Post-Secondary Recruitment Campaign
Federal Student Work Experience Program
Co-operative Education and Internship Program
Management Trainee Program

Other programs for recruiting students and graduates can be found in the PSC's Manager's Guide to Recruitment.

Glossary

Annex One: Examples

The Public Service Commission (PSC) received the following comments as examples of successful volume management.

AS-1 – Compensation Advisor Position (Community Lead)

  • Volume management strategies used: Public Service Resourcing System (PSRS) screening on assets and collective staffing
  • 5,770 applications
  • 652 referred (11%)
  • 100 positions to fill
  • "The Community took the opportunity to "piggy-back" on the PSR Winter Campaign with the Department of Foreign Affairs and International Trade and Citizenship and Immigration for the testing portion of this initiative in 50 different Canadian locations for a three (3) week period. There was a 73% volume reduction by screening on assets. The proportion of employment equity group members appear to be increasing at each stage of this process."

AS-1 – Administrative Assistant

  • Volume management strategy used: PSRS screening questions
  • 221 applications
  • 100 referred (45%)
  • 8 positions to fill
  • "Screening based on short explanation in writing of how they meet key merit criteria help limit the volume and identify candidates with right skills. Volume management strategy above was effective."

ES-3 – Program Analyst (DFO)

  • Volume management strategies used: videoconferencing; sequential application of merit criteria; pool
  • 346 applications (64% NCR, 37% other)
  • Approx. 6 positions
  • "We used video-conference which actually worked quite well. Sequential application of merit criteria was very effective for us in balancing access to a broad pool of candidates/experience and in keeping volumes at a manageable level. Both appointees came from Ontario but outside the National Capital Region. Very pleased with the candidates. National area of selection allowed us to create a pool with a good range of assets which will encourage future draws from it."

PE-3/PE-4

  • Volume management strategy used: PSRS screening on assets
  • 1970 applications
  • Approx. 50 positions
  • "We screened on the asset qualification of certified human resources professionals and immediately reduced the pool to 81 candidates."

Annex Two: Sequence of Assessment

The order in which assessment tools are applied can dramatically effect costs. Here is a scenario where the hiring manager has posted a process, and is reviewing the assessment options.

Qualifications Test Cost per applicant % who pass

Excellent interpersonal skills

Structured employment interview $250 30

A minimum of a 2 year diploma in office administration;

Online application form $1 40

Typing speed of 80 WPM;

Online typing test $5 60

Two years experience in a public sector environment

Online application form $1 30

Excellent learning ability

Online cognitive ability test $6 55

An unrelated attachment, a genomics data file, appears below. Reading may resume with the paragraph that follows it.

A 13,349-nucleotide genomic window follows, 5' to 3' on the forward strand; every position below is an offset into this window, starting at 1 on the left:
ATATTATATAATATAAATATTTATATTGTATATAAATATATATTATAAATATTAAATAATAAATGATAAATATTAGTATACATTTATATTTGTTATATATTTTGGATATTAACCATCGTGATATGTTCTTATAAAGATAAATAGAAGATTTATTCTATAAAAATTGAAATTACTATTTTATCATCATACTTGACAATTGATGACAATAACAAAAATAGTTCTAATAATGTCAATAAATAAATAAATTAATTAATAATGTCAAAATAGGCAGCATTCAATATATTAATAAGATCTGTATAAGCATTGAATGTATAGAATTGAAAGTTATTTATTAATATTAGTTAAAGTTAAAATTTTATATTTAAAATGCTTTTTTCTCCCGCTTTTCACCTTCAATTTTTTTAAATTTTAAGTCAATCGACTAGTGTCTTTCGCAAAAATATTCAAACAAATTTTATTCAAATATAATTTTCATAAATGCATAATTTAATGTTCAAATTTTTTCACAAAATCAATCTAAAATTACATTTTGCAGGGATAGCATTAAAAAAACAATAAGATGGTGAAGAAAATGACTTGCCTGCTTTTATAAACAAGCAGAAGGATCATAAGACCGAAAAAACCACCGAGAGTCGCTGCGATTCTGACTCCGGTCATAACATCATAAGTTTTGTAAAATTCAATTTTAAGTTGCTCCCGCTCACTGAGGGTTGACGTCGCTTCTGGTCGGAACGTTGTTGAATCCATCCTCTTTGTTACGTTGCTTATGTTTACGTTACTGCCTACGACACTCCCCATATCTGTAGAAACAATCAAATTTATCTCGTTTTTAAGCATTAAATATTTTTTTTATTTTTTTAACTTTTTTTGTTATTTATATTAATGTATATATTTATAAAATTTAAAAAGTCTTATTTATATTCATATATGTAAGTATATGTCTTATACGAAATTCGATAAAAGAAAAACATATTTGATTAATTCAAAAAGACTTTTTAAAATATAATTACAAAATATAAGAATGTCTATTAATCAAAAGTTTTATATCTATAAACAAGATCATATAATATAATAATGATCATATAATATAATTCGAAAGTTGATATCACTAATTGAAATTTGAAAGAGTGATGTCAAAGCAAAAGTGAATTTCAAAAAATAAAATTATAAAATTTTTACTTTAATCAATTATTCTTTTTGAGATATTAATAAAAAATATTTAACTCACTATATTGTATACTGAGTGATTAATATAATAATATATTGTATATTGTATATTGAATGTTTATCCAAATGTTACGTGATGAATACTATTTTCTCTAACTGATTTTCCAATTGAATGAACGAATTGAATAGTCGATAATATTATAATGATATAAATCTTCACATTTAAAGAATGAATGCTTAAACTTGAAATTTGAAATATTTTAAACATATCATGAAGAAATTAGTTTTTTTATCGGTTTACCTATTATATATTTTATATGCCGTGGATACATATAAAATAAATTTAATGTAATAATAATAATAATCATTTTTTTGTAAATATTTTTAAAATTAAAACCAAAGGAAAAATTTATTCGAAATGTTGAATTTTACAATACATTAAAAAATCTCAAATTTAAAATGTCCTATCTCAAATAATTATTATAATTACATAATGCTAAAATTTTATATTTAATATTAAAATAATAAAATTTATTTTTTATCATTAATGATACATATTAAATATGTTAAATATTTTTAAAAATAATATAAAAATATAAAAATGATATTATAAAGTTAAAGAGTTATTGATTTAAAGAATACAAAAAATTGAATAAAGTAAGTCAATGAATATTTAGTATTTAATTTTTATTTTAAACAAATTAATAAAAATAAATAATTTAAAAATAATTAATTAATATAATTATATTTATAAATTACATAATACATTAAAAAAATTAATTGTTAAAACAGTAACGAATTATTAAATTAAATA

Teamwork

Live Simulation $150 30

Three different screening scenarios are being considered:

  1. All applicants get all tests;
  2. Applicants get screened on teamwork, then typing speed, then application form information, then cognitive ability, then interview; or
  3. Applicants get screened on application form, then typing test, then cognitive ability, then teamwork, and, finally, interview.

The number and cost of screening 1,000 applicants are presented for illustrative purposes. All costs and passing rates are hypothetical and do not represent actual costs of these procedures.

As can be seen in the following figures, the ordering of the screening criteria can have an enormous impact on the cost of the appointment process. In scenario 1, we see an unacceptably high cost of test administration of $413,000. In scenario 2 we see a better arrangement that saves over $258,000 simply by setting up a multiple hurdle approach, without much thought about the order of testing. Scenario 3 shows a savings of over $400,000 based on constructing multiple screening hurdles with inexpensive screening technologies, such as online application forms applied first.

Scenario 1 - All applicants take all tests

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Scenario 1 - All applicants take all tests

The number and cost of screening 1,000 applicants are presented for illustrative purposes. All costs and passing rates are hypothetical and do not represent actual costs of these procedures.

Scenario 2 - Screening but poor order choices

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Scenario 2 - Screening but poor order choices

The number and cost of screening 1,000 applicants are presented for illustrative purposes. All costs and passing rates are hypothetical and do not represent actual costs of these procedures.

Scenario 3 - Optimal screening order

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Scenario 3 - Optimal screening order

The number and cost of screening 1,000 applicants are presented for illustrative purposes. All costs and passing rates are hypothetical and do not represent actual costs of these procedures.